IP Wildcard Mask Address Objects

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IP Wildcard Mask Address Objects

L3 Networker

Hey,

This properly confuses me every time I look at it. Is anyone able to explain in very simple terms how to work out what the mask should be?

 

For example: We have an IP scheme that looks like 10.x.128.0/24 where the x changes for each site. We have been using an IP Wildcard address object of 10.128.128.0/0.127.127.255 which seems to have been working for sites 10.[128-201].128.0/24 but now we have a site that uses 10.224.128.0/24 and the wildcard address object does not seem to match it.

 

What is our address object of 10.128.128.0/0.127.127.255 actually covering?

How can I understand easily how to work out what a mask should be?

 

Thanks!

Shannon

 

11 REPLIES 11

Cyber Elite
Cyber Elite

@SARowe_NZ,

An easier way of thinking about ACL wildcard mask is reversing what your traditional subnet statement would be. So where a subnet mask of 10.0.0.0/255.255.255.0 would allow for 10.0.0.0-10.0.0.255, a wildcard mask would actually be 0.0.0.255. Essentially stating that you want the wildcard to account for 10.0.0.0-10.0.0.255.

In your given example with 10.128.128.0/0.127.127.255 as a wildcard mask you'd be allowing 10.128.128.0-10.255.255.255. 

Thanks for the response. That is how I thought it was but in initial testing traffic did not seem to match as expected. This is for a new site which is not live yet so I will organize another test when devices are available in the relevant subnets.

 

Cyber Elite
Cyber Elite

Hello,

Check the logs on the subnet (far) side of the network that is not working. Also check the site it cannot reach and make sure the routes are being distributed to that location.

Regards,

L1 Bithead

Routing can be tested via "test routing fib-lookup" command line command. With the same test command, you can also check the security policy match for the traffic.
Also remember - You can use an address object of type - IP Wildcard Mask only in a Security policy rule.

L4 Transporter

It's not quite as easy as it may seem with the wildcard mask you're using. You need to understand how the wildcard mask works to figure out which subnets will be matched.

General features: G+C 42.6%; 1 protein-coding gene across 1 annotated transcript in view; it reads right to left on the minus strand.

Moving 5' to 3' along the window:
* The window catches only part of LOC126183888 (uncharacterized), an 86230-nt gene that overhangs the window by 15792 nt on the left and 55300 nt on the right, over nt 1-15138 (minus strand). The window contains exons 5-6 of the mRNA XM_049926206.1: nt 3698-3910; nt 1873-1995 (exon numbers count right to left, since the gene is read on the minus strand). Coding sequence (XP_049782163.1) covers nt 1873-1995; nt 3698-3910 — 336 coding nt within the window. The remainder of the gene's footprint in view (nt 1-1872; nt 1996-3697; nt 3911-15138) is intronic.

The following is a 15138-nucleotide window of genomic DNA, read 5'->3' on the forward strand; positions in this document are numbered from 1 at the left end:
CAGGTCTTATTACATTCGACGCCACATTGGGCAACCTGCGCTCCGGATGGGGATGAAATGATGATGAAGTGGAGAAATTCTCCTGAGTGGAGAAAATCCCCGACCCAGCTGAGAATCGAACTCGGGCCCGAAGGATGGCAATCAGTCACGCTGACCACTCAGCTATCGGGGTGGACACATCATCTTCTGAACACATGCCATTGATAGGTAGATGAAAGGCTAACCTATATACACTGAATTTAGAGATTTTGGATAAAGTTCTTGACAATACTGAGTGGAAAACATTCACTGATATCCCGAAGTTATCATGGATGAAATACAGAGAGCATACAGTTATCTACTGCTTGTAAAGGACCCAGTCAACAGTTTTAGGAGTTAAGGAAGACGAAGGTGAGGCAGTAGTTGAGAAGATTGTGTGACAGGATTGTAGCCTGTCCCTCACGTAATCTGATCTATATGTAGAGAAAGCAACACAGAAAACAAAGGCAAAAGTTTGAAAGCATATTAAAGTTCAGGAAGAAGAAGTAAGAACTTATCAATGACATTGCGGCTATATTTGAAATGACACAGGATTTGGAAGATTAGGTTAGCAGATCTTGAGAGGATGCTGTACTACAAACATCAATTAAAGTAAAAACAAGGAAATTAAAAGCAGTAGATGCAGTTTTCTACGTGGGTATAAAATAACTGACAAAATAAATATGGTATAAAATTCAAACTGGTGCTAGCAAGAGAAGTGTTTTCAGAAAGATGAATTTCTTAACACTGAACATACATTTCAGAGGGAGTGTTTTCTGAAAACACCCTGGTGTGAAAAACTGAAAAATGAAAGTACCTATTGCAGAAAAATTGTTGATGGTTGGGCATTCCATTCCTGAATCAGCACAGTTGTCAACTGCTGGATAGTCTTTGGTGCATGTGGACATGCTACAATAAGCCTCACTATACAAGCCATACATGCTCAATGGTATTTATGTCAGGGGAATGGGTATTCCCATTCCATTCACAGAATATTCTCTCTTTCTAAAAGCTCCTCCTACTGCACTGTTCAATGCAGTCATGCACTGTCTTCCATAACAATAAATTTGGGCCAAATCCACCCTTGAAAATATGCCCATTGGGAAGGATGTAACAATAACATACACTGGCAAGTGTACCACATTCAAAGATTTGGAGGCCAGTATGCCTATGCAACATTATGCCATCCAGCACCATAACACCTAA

If your wildcard mask was 0.127.255.255, then everything from 10.128.128.0-10.255.255.255 would match. But your mask is 0.127.127.255, which means some subnets are not going to match in that range.

You'll need to do some binary comparisons to figure out what matches and what doesn't. The matching logic is opposite of subnet masking.

L3 Networker

Yeah thanks - this is my challenge. I am wanting to find an easy/repeatable way of working out what a mask covers, and also what mask would be required to cover a certain range.

Any tips or tools that can be used to do this easily without going through and trying to work out binary and correlating it?

L1 Bithead

You can use online wildcard subnet calculator
IPv4 Wildcard Calculator - SubnetOnline.com

SaurabhB_0-1669093711391.png

 

Online calculators don't provide for unusual wc masks like you have. I don't know of any that would make it easier in this case.

Do you know why it was set this way originally? Any reason you can't change to 0.127.255.255, which would simplify knowing what would match? Or you could create a new object that will match 10.224+ 

How is that object being used? You're matching on a lot of potentially unnecessary addresses.

Yeah, that is the challenge; we're not just trying to match on standard CIDR's so the traditional calculators don't seem to cover our scenario's.

We have a number of sites that use a common scheme for IP addresses, we are wanting to use these wildcards to accurately match traffic for all sites without needing to create individual objects for each site/network. e.g.

 

Site A:

Corp Clients = 10.224.10.0/24

Corp WiFi = 10.224.88.0/24

Corp Security = 10.224.26.0/24

SCADA = 10.224.128.0/24